The loving wife twists the screwdriver in her husband’s chest, making sure that the point punctures the side of his heart. He leans forward as the blood runs out from the wound. She grabs him by the hair and pulls him back up into a sitting position.
Pulling out the tool, she sets it aside and watches as the light fades from his eyes. Death claims him, and she is satisfied.
Moments later, the husband sits up straight and looks at his wife.
“The hammer this time, I think,” he says with a smile.
Deep under the ground the creatures dig, expanding their tunnels and growing their kingdom. Their hooked claws tear through the earth easily. When they encounter twisted tree roots, their hundreds of pointed teeth chew through them within moments so that they can continue their digging.
There is a sound from up above. The creatures stop and tilt their heads to listen. It is the sound of a child playing, running about and laughing. They instinctively begin to dig upward towards the noise. It has been a long time since they’ve last fed on more than rodents.
The chef takes a moment to dip a wooden spoon into the pot to scoop up a bit of the soup. His palette is highly refined, and less than a second after tasting the sample he knows just the right ingredients to add to transform the soup from good to incredible. Still, it never hurts to get a second opinion.
He opens the second mouth on his neck and tries a bit more. It definitely needs a pinch of salt, and more of the meat. The chef picks up the knife and begins to carve from the still-twitching leg.
The faceless figure touches the tips of his long fingers together as he looks down at his work. The woman tied to the chair is no longer moving. His work is finished.
Carefully picking up the ivory-handled razor from the table, he wipes the blood and bits of flesh from the blade with a silk cloth. He examines the edge for any flaws. When he is satisfied that there are none, he closes the blade into the handle and places it into his black bag.
Tipping the brim of his tophat at the woman, he steps out into the night.
The Flesh Chewer stares at the family in the backyard, the tree branches hiding it from view. Its jaws work up and down as it gnaws at the strips of skin hanging from its mouth.
The flavor is already gone, but it continues to grind the mass between its large flat teeth. It takes little enjoyment from the action, but still, it is better than nothing. Soon the skin will be completely devoured, and the need for more will return. It always returns.
The Flesh Chewer smiles down at the family, wondering how sweet their skins tastes.
The man has never been to this part of Nevada before, and it has grown dark now that the sun has set behind the hills. He listens as his GPS tells him to take the next right he comes to. Following the instructions, he turns the car onto a gravel path.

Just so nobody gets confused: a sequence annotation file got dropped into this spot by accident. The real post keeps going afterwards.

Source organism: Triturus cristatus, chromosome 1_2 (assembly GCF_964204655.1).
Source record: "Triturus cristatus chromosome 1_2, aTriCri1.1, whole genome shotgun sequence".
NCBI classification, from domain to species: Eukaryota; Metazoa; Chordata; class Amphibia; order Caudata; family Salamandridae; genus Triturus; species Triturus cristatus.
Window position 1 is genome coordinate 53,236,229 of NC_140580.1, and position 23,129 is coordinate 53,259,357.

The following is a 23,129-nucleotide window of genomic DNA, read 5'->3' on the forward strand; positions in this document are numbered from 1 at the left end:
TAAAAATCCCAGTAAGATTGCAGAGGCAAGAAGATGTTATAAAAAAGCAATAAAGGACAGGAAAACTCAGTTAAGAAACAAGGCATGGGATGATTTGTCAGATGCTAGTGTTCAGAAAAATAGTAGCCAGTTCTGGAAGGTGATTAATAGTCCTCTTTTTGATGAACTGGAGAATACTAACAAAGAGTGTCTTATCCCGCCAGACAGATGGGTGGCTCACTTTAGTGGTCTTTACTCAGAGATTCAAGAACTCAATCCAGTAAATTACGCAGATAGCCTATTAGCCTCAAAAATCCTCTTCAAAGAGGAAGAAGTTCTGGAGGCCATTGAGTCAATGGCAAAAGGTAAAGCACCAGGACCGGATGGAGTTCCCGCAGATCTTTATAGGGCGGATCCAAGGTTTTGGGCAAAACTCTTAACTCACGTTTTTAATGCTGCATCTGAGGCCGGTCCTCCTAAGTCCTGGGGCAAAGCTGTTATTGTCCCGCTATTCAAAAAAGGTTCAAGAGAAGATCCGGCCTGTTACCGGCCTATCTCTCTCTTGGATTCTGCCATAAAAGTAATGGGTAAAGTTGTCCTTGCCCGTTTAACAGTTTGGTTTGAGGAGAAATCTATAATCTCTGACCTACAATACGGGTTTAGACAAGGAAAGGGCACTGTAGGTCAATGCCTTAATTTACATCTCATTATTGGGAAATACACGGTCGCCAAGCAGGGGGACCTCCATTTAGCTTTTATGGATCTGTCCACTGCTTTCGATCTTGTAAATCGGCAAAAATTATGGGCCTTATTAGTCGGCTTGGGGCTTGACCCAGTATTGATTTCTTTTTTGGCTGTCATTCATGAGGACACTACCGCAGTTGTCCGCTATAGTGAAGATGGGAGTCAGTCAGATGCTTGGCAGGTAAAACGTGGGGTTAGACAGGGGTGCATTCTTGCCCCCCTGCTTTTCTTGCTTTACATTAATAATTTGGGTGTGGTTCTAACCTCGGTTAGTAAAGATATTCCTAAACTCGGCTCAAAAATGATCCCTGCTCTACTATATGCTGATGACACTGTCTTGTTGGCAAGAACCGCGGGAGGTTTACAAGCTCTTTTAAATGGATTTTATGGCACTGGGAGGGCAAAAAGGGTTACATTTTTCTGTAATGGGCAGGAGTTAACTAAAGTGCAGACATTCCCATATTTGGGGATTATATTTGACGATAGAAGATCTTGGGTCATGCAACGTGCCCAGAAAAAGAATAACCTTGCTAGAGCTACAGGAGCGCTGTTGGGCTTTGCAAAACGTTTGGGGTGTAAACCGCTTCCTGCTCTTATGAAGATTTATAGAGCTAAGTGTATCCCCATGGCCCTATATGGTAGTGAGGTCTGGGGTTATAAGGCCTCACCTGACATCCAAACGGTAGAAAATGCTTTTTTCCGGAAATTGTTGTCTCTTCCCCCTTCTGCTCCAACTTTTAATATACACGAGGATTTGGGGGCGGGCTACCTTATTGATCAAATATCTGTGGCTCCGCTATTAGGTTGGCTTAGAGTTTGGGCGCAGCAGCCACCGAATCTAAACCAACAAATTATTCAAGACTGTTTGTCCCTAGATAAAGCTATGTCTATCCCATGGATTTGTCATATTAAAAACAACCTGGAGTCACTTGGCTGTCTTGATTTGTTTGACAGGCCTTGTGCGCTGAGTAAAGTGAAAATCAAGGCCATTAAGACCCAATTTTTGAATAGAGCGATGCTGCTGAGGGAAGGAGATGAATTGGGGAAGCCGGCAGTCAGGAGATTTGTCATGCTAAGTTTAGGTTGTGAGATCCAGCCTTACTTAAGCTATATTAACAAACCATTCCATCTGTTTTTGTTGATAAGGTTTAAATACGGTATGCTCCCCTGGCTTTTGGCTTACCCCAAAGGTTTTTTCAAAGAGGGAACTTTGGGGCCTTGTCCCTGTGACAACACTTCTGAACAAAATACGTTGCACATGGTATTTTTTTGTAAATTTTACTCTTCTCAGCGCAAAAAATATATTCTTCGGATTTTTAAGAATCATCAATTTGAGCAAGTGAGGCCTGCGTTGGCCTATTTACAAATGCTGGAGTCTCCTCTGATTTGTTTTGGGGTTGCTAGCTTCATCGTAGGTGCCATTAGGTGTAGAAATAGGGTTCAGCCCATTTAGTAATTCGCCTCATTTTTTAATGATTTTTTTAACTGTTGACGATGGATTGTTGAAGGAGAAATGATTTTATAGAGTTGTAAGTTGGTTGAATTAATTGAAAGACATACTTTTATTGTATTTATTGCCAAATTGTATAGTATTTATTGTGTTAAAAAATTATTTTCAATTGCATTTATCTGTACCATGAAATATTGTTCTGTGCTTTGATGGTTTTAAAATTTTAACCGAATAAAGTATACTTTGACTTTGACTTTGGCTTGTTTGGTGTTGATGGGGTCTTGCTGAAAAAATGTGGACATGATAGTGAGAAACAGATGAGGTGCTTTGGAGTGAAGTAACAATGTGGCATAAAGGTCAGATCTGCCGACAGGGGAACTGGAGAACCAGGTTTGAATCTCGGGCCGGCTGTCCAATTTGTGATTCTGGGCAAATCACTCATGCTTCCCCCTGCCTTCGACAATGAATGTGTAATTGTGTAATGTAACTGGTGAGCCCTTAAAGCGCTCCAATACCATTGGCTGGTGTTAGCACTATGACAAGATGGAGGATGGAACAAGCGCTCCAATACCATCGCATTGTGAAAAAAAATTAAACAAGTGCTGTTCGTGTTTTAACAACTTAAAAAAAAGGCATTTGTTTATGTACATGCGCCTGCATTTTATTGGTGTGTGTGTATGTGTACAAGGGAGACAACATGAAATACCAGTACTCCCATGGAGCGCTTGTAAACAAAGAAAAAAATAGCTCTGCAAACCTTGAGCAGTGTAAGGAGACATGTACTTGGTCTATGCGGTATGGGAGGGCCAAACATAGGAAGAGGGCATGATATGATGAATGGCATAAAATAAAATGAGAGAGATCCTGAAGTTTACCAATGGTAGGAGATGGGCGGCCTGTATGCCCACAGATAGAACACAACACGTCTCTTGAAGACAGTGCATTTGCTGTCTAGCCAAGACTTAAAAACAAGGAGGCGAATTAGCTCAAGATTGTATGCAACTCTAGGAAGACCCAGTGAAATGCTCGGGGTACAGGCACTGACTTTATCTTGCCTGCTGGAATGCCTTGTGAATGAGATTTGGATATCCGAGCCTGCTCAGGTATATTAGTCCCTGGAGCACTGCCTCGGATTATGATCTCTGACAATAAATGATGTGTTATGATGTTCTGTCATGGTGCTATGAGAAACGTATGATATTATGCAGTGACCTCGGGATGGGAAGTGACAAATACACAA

Over the next twenty minutes, he continues following the directions he is given, thankful for the electronic guide.
When he reaches the group of men waiting for him in trucks with guns drawn, he wishes that he had used a map instead. Maps can’t be rerouted.
In Times Square, street actors dressed in mascot costumes greet the first tourists of the day. They happily take pictures with both children and adults alike. Their costumes range from cartoon characters to video game mascots to literary figures.
The mascots have become a modern day tradition in the city. There are hundreds of them, and anyone with a costume could fit right in.
With the bright and colorful show attracting all the attention, no one notices the bear mascot with the dark reddish-brown stains around its mouth dragging the startled man into the dark doorway.
Three noble women sit around a white table in a parlor.
They quietly speak about the events of the day while a servant sets up a small dish and teacup in front of each of them before placing a porcelain teapot in the center of the table.
The woman sitting in the middle, the oldest and wisest, picks up the pot with gloved hands and pores a serving into each cup. The liquid is thick and red, and it carries with it the smell of copper. She sips at her drink, remarking that the virgin blood is quite good today.
She plays the violin with a skill and grace that virtuosos around the world would envy. Her fingers glide across the strings as the bow dances across their surfaces. She has never had an equal, and she never will.
The music fills the air. It is a song long forgotten, written by a person whose name has been lost and whose race has been forgotten. The notes call out to all that hear them, and they draw the listener in.
Music requires a soul to create art, and she does not have one. No matter. She’ll simply use yours.
There is a single grave beyond the field on a farm. Its tombstone is chipped and weathered, and it is tilted to one side from years of erosion. Old dried leaves and broken twigs litter the base. At one time there had been a name carved into the stone, but time has worn it away.
In front of the marker is freshly churned dirt and torn out grass. The grave has been opened. The area reeks of mold and decay.
The grave’s occupant is gone.
From the farmhouse comes a shrill scream.